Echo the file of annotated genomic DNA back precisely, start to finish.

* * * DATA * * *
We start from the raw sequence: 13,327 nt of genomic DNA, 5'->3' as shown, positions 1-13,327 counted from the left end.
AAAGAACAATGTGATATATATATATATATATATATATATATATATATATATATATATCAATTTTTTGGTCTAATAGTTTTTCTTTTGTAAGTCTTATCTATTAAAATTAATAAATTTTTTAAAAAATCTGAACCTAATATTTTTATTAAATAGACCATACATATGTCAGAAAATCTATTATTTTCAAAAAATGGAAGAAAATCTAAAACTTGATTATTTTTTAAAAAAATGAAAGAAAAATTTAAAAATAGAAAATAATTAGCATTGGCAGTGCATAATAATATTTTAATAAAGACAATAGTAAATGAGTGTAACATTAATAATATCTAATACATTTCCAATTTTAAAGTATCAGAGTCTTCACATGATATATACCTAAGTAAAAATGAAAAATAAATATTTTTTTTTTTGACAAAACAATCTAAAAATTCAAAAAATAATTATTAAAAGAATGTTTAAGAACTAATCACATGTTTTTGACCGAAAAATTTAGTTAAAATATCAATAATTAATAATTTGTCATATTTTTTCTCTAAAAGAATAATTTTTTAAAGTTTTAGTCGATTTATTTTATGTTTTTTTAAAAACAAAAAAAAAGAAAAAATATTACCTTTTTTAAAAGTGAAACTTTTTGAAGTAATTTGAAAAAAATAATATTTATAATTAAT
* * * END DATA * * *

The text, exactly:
We start from the raw sequence: 13,327 nt of genomic DNA, 5'->3' as shown, positions 1-13,327 counted from the left end.
AAAGAACAATGTGATATATATATATATATATATATATATATATATATATATATATATCAATTTTTTGGTCTAATAGTTTTTCTTTTGTAAGTCTTATCTATTAAAATTAATAAATTTTTTAAAAAATCTGAACCTAATATTTTTATTAAATAGACCATACATATGTCAGAAAATCTATTATTTTCAAAAAATGGAAGAAAATCTAAAACTTGATTATTTTTTAAAAAAATGAAAGAAAAATTTAAAAATAGAAAATAATTAGCATTGGCAGTGCATAATAATATTTTAATAAAGACAATAGTAAATGAGTGTAACATTAATAATATCTAATACATTTCCAATTTTAAAGTATCAGAGTCTTCACATGATATATACCTAAGTAAAAATGAAAAATAAATATTTTTTTTTTTGACAAAACAATCTAAAAATTCAAAAAATAATTATTAAAAGAATGTTTAAGAACTAATCACATGTTTTTGACCGAAAAATTTAGTTAAAATATCAATAATTAATAATTTGTCATATTTTTTCTCTAAAAGAATAATTTTTTAAAGTTTTAGTCGATTTATTTTATGTTTTTTTAAAAACAAAAAAAAAGAAAAAATATTACCTTTTTTAAAAGTGAAACTTTTTGAAGTAATTTGAAAAAAATAATATTTATAATTAAT